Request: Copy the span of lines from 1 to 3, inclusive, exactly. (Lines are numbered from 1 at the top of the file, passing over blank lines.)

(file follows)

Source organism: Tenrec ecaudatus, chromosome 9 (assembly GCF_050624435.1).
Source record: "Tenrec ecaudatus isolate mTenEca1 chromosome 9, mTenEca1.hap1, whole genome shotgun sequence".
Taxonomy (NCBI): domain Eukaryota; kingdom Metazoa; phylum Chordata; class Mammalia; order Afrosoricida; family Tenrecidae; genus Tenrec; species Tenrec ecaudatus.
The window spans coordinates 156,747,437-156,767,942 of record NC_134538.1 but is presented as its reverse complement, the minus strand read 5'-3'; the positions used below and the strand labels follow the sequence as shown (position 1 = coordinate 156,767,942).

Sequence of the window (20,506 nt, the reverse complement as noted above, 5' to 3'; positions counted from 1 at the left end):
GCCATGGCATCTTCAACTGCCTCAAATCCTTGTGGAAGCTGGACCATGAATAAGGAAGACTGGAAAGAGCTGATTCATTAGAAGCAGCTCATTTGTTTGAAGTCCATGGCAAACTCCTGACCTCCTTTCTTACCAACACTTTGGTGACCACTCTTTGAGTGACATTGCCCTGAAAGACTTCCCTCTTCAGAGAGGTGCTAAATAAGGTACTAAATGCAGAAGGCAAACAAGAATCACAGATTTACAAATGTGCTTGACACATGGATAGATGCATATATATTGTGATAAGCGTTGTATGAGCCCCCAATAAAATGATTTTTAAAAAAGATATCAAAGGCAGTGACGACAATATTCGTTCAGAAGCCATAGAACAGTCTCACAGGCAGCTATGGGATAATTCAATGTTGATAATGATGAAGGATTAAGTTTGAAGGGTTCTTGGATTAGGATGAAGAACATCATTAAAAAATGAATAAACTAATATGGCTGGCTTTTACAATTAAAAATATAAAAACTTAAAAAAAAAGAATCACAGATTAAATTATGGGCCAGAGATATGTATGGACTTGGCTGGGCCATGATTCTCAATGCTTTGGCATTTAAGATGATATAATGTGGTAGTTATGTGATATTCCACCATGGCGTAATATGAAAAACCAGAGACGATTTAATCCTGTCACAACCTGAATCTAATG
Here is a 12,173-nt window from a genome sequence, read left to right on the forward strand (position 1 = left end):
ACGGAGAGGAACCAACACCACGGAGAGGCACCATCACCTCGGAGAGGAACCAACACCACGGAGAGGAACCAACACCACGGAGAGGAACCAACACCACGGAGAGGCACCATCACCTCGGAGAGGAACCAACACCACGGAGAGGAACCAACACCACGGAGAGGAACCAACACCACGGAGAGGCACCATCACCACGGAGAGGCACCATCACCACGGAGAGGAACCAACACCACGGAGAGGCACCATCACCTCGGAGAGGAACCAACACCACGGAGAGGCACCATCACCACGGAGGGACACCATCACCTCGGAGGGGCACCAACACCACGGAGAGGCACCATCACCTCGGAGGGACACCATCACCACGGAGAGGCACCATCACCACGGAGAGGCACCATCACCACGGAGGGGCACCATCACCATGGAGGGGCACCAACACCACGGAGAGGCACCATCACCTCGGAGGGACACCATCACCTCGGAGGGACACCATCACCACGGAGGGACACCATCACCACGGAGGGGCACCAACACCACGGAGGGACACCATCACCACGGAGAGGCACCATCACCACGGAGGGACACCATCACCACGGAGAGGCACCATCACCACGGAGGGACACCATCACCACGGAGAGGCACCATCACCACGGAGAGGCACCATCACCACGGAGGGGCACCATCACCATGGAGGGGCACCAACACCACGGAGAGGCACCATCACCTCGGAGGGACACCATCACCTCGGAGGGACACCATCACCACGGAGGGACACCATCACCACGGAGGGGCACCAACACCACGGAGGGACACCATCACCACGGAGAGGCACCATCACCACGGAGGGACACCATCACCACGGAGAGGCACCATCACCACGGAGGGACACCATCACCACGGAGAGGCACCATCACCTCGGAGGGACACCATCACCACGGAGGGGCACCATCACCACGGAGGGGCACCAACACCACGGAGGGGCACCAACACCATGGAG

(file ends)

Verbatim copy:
Source organism: Tenrec ecaudatus, chromosome 9 (assembly GCF_050624435.1).
Source record: "Tenrec ecaudatus isolate mTenEca1 chromosome 9, mTenEca1.hap1, whole genome shotgun sequence".
Taxonomy (NCBI): domain Eukaryota; kingdom Metazoa; phylum Chordata; class Mammalia; order Afrosoricida; family Tenrecidae; genus Tenrec; species Tenrec ecaudatus.